Savin Rock’s Transition
The following is presented as submitted by Steve Hildrich from news clippings and his personal recollections:
On July 5, 1984, the Bradley Point Veterans Memorial Park and the Soderman Flagpole were dedicated. The event took place exactly 205 years after the British invasion of New Haven landed at Bradley Point, as is noted on the bronze plaque near the flagpole, and was so nobly resisted that day by West Haven Minutemen. The Flagpole was dedicated to William Soderman, who received the Congressional Medal of Honor from President Truman – the only resident of West Haven ever to be so honored.
The success of the park and the walkway along the shore was immediate and overwhelming. After having again unsuccessfully resubmitted the “Great Wall of China” proposal for Parcel I in the early 1980s, Summerset Ltd. finally in 1987, agreed to sell their development rights to the city for $2.5 million. The park plan was approved in 1989. Today the beautiful “Grove Park,” where the Savin Rock Festival has been held ever since, beckons West Haveners to its pavilion and tree-lined walkways. No 12-story 800-foot-long apartment building, that would have forever blocked West Haveners from their beautiful Shoreline, stands there today.
In 1988 and early 1989 Mayor Azelio Guerra worked to attempt to secure the remaining parcels of the 40 acres that people in West Haven so fervently wished to be saved.
The work of the city was aided by two very important factors: 1) the value of the condo market began collapsing in 1988. The developers (Jimmies and the former Casino Restaurant – now the Savin Rock Conference Center — owners) wanted $25,000,000 for the development rights. But the other factor was 2) retired former Supreme Court Justice Santanello was a master arbitrator, and as the condominium market continued to plummet in price, he continued to negotiate the developers down to $7 million. The necessary city boards approved the bonds that purchased all the remaining parcel’s development rights in April, 1989. There was opposition. Some in IMPACT opposed the purchase as still too expensive and even wanted to tear down the Casino building. That became the Savin Rock Conference Center.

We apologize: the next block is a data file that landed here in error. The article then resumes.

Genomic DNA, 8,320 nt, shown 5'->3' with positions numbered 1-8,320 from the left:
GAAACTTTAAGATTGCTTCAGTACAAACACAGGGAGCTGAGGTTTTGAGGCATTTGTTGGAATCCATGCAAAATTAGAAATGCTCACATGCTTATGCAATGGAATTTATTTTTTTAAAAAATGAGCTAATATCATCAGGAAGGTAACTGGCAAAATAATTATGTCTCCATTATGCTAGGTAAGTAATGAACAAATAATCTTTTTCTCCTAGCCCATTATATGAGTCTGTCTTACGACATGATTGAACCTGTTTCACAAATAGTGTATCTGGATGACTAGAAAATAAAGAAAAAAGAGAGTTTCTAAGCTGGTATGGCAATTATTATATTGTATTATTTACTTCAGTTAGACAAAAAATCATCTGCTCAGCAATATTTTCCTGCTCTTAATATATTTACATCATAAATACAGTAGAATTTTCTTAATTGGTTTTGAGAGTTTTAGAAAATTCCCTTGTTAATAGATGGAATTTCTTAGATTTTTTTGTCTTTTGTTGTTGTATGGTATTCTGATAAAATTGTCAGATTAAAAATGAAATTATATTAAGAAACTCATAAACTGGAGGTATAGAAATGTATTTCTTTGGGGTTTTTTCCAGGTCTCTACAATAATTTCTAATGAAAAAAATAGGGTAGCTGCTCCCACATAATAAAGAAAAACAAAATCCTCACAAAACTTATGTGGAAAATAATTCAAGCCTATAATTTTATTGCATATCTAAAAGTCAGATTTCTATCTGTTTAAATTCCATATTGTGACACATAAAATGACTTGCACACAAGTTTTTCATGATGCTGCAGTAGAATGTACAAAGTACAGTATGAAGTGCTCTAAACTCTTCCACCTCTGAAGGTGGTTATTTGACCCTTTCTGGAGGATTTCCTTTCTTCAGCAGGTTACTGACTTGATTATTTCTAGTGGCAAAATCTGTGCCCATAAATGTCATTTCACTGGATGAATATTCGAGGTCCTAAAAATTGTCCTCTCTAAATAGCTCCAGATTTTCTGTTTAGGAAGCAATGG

In June of 1989, Mayor Guerra appointed the “Parcel J1, L and M Committee” with Judge Michael Heffernan as chairman. It was tasked with making recommendations for the Casino and other parcels. Mike had been Summersett’s attorney, but now realized how important saving the shore was to West Haven. Steve Hildrich of the 1979 Concerned Citizens, which had secured the compromise plan, was appointed, along with such West Haven luminaries as John Ireland. The committee took a survey of public opinion and would have recommended including the Parcels into the Park and saving the former Casino building. However, Mayor Clem Evangeliste won the 1989 election and dissolved the committee in Jan. 1990. Eventually what is now the wonderful Savin Rock Conference Center and Savin Rock Museum, was created, which enhances the Shoreline so well.
Most importantly, the development rights to all 40 acres Redevelopment Project II were now owned by the city – and thus the people of West Haven – a 20 year struggle. However, many were concerned that some West Haven administration might somehow be able to sell off some of the shoreline parcels to developers. A land trust was mentioned but no one took action.
In early 1991, Mayor Evangeliste even talked of it, [perhaps] not realizing that the city could not have a Land Trust over its own property. Any lawyer or any intelligent person could have founded a land trust, but only one person did.
Encouraged by the Historical Society also in very early 1991, Steve Hildrich agreed to found a land trust. With suggested names from Historian Harriet North, he formed the Land Trust of West Haven Committee and prepared the Articles of Incorporation and Bylaws. At meetings with the public and in newspapers, Hildrich, as founder and acting chairman, explained how the Land Trust would have to pressure and negotiate with the city to grant it a “conservation easement” which would give the land trust the legal right to prevent development of the 40 acres of shoreline.
However soon after his documents were filed with the Secretary of the State, incorporating it as the Land Trust of West Haven, Inc., Hildrich had a falling out with members from the Historical Society. To him, they wanted to make it more a political tool to attack the mayor. Hildrich resigned in late May of 1991, when the land trust board elected Ted Adams as chairman.
A final delay occurred when Superior Court Judge Booth decided that the land trust could not have a binding conservation easement over the shoreline, until the expiration, in 2006, of the 40 year Federal Redevelopment Statute. Adams died about 2006 and had been succeeded earlier as President. After extended negotiation, the Conservation Easement was signed by the City and the Land Trust in 2007, ending the 40-year struggle to save the West Haven shore.
Our thanks to Sue Burke Hutchinson, Rosalie DeFeo and Steve Hildrich, without whose help, this series would not be possible.